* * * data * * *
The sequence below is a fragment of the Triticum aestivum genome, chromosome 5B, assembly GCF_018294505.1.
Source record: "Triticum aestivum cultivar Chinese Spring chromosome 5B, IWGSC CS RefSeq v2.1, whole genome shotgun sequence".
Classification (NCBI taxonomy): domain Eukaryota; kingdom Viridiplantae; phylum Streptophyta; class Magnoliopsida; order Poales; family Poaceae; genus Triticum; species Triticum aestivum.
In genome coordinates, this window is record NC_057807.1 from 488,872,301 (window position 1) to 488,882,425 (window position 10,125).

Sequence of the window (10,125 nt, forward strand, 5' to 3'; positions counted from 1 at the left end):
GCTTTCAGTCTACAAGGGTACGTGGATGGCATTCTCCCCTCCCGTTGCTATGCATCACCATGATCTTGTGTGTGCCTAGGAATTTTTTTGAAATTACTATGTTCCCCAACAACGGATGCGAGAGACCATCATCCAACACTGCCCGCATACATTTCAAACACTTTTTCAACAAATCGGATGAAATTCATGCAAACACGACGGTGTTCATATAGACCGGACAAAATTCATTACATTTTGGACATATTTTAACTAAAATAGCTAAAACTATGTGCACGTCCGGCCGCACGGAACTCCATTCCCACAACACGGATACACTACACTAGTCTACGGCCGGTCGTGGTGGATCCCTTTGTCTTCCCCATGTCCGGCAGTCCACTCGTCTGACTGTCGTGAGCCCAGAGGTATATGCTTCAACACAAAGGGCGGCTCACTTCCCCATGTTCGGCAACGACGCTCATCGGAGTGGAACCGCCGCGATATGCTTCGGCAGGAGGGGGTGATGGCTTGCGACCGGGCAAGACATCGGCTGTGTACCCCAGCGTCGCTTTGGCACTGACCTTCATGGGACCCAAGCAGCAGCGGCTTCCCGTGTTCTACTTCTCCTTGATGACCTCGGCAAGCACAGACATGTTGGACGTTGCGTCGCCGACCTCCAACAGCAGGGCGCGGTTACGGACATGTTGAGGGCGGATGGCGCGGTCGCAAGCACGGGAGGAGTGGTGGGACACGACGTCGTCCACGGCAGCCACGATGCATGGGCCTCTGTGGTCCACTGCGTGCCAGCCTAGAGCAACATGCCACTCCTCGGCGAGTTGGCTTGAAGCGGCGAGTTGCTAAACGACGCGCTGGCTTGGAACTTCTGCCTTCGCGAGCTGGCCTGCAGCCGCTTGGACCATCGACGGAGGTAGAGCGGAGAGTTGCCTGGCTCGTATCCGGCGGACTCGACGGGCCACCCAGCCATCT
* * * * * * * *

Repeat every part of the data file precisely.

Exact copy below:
The sequence below is a fragment of the Triticum aestivum genome, chromosome 5B, assembly GCF_018294505.1.
Source record: "Triticum aestivum cultivar Chinese Spring chromosome 5B, IWGSC CS RefSeq v2.1, whole genome shotgun sequence".
Classification (NCBI taxonomy): domain Eukaryota; kingdom Viridiplantae; phylum Streptophyta; class Magnoliopsida; order Poales; family Poaceae; genus Triticum; species Triticum aestivum.
In genome coordinates, this window is record NC_057807.1 from 488,872,301 (window position 1) to 488,882,425 (window position 10,125).

Sequence of the window (10,125 nt, forward strand, 5' to 3'; positions counted from 1 at the left end):
GCTTTCAGTCTACAAGGGTACGTGGATGGCATTCTCCCCTCCCGTTGCTATGCATCACCATGATCTTGTGTGTGCCTAGGAATTTTTTTGAAATTACTATGTTCCCCAACAACGGATGCGAGAGACCATCATCCAACACTGCCCGCATACATTTCAAACACTTTTTCAACAAATCGGATGAAATTCATGCAAACACGACGGTGTTCATATAGACCGGACAAAATTCATTACATTTTGGACATATTTTAACTAAAATAGCTAAAACTATGTGCACGTCCGGCCGCACGGAACTCCATTCCCACAACACGGATACACTACACTAGTCTACGGCCGGTCGTGGTGGATCCCTTTGTCTTCCCCATGTCCGGCAGTCCACTCGTCTGACTGTCGTGAGCCCAGAGGTATATGCTTCAACACAAAGGGCGGCTCACTTCCCCATGTTCGGCAACGACGCTCATCGGAGTGGAACCGCCGCGATATGCTTCGGCAGGAGGGGGTGATGGCTTGCGACCGGGCAAGACATCGGCTGTGTACCCCAGCGTCGCTTTGGCACTGACCTTCATGGGACCCAAGCAGCAGCGGCTTCCCGTGTTCTACTTCTCCTTGATGACCTCGGCAAGCACAGACATGTTGGACGTTGCGTCGCCGACCTCCAACAGCAGGGCGCGGTTACGGACATGTTGAGGGCGGATGGCGCGGTCGCAAGCACGGGAGGAGTGGTGGGACACGACGTCGTCCACGGCAGCCACGATGCATGGGCCTCTGTGGTCCACTGCGTGCCAGCCTAGAGCAACATGCCACTCCTCGGCGAGTTGGCTTGAAGCGGCGAGTTGCTAAACGACGCGCTGGCTTGGAACTTCTGCCTTCGCGAGCTGGCCTGCAGCCGCTTGGACCATCGACGGAGGTAGAGCGGAGAGTTGCCTGGCTCGTATCCGGCGGACTCGACGGGCCACCCAGCCATCT